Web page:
Posts Tagged: livestock
Rose Hayden-Smith, UC Cooperative Extension digital communications in food systems & extension educator, talked with Matthew Shapero about his work protecting California's natural resources. This is the second in a series featuring a few scientists whose work exemplifies UC ANR's public value for California.
Matthew Shapero is originally from California and has worked as an ANR Cooperative Extension livestock and range advisor since September 2017, based in Santa Barbara and Ventura counties. Matthew attended Columbia University and completed a Master of Science in range management from UC Berkeley. Prior to joining ANR, he farmed on the East Coast and in Nevada County, where he ran a ranch. His current research and Extension program focuses on several issues, including prescribed fire and how to prepare for and respond to wildfire. You can follow Matthew on Facebook and Instagram.
Tell us about your current research and Extension projects
I could certainly use the old ranching metaphor: “Way too many irons in the fire.” As a beginning advisor, one says “yes” to things that seem interesting and have promise, but projects develop in their own time. I'm currently working a great deal on wildfire issues, including prescribed fire and fire recovery. There's a need for long-term research to look at the effects of grazing as part of post-fire recovery. I am working with five ranches that experienced fire, and considering how land managers and agencies might be thinking about grazing and post wildfire recovery.
I'm also doing some research on soil seed bank, with a focus on how fire intensity impacts rangeland seed bank. [Editor's Note: “Soil seed bank” refers to the natural storage of seeds – often dormant – within the soil of ecosystems.]
Has thinking evolved on prescribed fire?
It has. I received an M.S. degree in range management from UC Berkeley. The program didn't cover much of the research and practices around prescribed fire, because it seemed to be an unrealistic land management tool in today's day and age. The Thomas fire occurred in December 2017, just three months after I started my work as a Cooperative Extension advisor. I've seen the political winds shift since then; prescribed fire has become much more palatable in this area since Thomas, as a technique to proactively deal with the threat of catastrophic wildfire.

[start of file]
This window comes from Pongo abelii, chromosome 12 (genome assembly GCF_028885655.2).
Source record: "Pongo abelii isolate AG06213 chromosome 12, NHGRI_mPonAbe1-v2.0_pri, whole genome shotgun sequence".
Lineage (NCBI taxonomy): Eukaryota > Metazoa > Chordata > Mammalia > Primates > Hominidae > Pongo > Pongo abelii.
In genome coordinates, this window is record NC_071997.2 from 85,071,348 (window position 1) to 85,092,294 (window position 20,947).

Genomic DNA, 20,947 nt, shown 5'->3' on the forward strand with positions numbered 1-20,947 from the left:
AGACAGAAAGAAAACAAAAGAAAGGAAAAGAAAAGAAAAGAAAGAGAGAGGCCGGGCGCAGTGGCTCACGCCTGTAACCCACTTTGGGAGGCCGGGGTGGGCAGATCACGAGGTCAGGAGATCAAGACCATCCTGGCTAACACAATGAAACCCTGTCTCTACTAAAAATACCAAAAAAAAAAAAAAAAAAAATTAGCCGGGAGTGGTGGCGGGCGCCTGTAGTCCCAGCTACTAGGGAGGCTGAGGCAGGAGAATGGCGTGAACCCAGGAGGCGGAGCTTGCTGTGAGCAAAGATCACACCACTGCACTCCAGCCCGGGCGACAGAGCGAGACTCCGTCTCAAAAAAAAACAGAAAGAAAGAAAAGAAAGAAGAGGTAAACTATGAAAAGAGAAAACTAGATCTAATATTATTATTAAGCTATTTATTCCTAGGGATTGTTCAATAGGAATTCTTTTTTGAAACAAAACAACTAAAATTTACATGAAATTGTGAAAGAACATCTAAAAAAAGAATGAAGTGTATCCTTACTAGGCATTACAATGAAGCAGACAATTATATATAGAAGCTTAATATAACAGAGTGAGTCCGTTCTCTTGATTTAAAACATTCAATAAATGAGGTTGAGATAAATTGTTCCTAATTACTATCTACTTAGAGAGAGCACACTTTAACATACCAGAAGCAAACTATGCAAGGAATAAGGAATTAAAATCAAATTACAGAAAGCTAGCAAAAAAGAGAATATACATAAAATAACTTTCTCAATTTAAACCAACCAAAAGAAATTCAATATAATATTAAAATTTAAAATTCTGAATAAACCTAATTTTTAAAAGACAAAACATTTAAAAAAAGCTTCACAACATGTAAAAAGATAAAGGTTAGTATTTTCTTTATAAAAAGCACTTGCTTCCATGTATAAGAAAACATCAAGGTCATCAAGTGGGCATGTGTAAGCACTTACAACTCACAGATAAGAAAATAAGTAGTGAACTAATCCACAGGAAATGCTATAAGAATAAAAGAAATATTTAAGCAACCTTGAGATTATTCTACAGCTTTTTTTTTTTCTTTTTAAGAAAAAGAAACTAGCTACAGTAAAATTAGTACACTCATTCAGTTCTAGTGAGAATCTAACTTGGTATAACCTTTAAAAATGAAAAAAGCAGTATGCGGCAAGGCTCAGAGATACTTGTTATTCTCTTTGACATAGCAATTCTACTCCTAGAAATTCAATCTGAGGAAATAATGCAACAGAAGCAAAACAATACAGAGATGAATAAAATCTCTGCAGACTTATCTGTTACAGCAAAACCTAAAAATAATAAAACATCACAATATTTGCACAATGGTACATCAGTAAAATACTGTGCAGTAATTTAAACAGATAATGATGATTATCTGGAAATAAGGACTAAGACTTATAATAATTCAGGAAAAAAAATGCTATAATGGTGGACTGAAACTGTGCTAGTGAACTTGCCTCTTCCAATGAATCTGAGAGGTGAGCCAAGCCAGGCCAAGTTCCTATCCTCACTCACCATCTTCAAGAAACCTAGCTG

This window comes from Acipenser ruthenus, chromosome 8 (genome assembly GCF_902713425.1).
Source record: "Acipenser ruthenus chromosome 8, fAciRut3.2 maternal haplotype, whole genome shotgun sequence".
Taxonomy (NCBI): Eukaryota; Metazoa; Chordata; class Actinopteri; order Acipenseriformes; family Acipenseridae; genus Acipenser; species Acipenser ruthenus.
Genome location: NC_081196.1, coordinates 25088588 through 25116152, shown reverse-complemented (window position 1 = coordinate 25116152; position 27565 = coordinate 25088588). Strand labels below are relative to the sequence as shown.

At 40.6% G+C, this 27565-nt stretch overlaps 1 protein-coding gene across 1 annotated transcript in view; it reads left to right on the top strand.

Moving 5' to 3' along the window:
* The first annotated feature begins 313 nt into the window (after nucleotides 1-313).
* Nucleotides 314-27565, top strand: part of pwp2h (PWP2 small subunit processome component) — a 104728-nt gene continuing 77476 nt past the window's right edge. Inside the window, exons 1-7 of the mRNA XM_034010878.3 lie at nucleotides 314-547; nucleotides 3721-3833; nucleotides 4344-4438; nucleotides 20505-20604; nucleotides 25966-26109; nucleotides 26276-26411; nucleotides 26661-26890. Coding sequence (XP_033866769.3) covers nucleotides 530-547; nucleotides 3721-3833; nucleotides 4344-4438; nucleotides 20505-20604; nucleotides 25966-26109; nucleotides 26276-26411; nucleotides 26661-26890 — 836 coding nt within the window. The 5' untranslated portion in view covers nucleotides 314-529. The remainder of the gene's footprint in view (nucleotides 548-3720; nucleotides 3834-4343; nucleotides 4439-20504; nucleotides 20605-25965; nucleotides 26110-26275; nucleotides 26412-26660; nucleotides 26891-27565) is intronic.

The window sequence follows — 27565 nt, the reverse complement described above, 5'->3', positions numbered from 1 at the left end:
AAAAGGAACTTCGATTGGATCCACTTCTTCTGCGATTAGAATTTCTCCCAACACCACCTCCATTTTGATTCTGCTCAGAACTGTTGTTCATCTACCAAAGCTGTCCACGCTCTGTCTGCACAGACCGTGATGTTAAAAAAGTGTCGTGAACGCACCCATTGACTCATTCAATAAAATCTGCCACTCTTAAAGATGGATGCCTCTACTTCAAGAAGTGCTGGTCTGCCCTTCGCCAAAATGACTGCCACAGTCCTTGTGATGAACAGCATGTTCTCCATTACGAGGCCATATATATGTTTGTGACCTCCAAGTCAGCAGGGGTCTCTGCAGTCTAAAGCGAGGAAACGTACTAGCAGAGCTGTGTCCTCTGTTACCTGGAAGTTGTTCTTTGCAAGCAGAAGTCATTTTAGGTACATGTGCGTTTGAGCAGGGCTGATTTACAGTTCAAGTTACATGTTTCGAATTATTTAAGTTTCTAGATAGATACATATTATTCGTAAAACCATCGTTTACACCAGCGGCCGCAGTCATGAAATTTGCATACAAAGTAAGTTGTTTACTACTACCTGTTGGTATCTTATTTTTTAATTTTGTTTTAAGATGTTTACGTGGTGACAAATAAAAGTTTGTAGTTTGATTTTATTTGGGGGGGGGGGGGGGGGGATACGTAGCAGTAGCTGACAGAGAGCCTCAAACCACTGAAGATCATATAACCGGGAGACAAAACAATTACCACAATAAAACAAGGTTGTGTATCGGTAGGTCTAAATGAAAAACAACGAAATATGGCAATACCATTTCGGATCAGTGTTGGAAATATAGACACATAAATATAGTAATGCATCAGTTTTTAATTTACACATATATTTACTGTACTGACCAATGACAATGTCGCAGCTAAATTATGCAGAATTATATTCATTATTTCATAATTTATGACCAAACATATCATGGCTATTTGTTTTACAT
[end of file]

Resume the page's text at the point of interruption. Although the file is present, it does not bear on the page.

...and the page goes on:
There's a relatively short window (a couple of months annually) where the conditions and circumstances are aligned for prescribed burning. In Fall 2018, I was involved in a prescribed burn of 380 acres using a type of private burn permitting that hadn't been used in a long time. As a Cooperative Extension advisor, I played a relatively important role in connecting the dots and helping that burn get up and off the ground. Part of my work is nudging people, following up, connecting people. I think my work is a good example of how a Cooperative Extension advisor inserts himself/herself into the process. With ranchers, private landowners, county fire agencies and others involved, there is a need for good communication.
In the aftermath of that burn, I organized an event for elected officials, agency heads, and other decision makers to visit the prescribed burn site. It was helpful for them.
My program covers Ventura and Santa Barbara counties, which have different histories with prescribed fire. Santa Barbara County has had a strong range improvement association from the 1950s through the present, which conducted prescribed burns at a significant rate up through the 1990s. For example, between 1955 and 1964, this association burned over 100,000 acres in private land, with little assistance from the county fire department.
This is in contrast to Ventura County, which has less of a surviving rancher-led burn culture. While producers burned within the county, there is no formal existing organization that plans and executes burns. I've been helping to revive burn culture in Santa Barbara County, but there's been less to draw on in Ventura County. Both have county fire agencies instead of CalFIRE. They are supportive of private-led burning, but to actually implement prescribed burns is easier in Santa Barbara County than in Ventura County. Ranchers and private landowners in Santa Barbara are more comfortable with fire, and many have some of the resources required (water tending trucks, drip torches, flamethrowers, etc.). We're building momentum, though, and the conversation has shifted since the Thomas Fire.
Did the Thomas Fire change perceptions about the value of ranchland in Southern California?
The Thomas Fire demonstrated that even if you live in a city or suburb, the way natural resources are managed impacts you. Livestock production is not an agricultural sector that generates a lot of gross revenue (it barely registers in the list of top 10 crops by revenue in each county), but it has great spatial impact. How it is managed impacts water quality, wildlife habitat, and the view those living on the peri-urban interface enjoy. There is important public and economic value in the way rangelands are managed.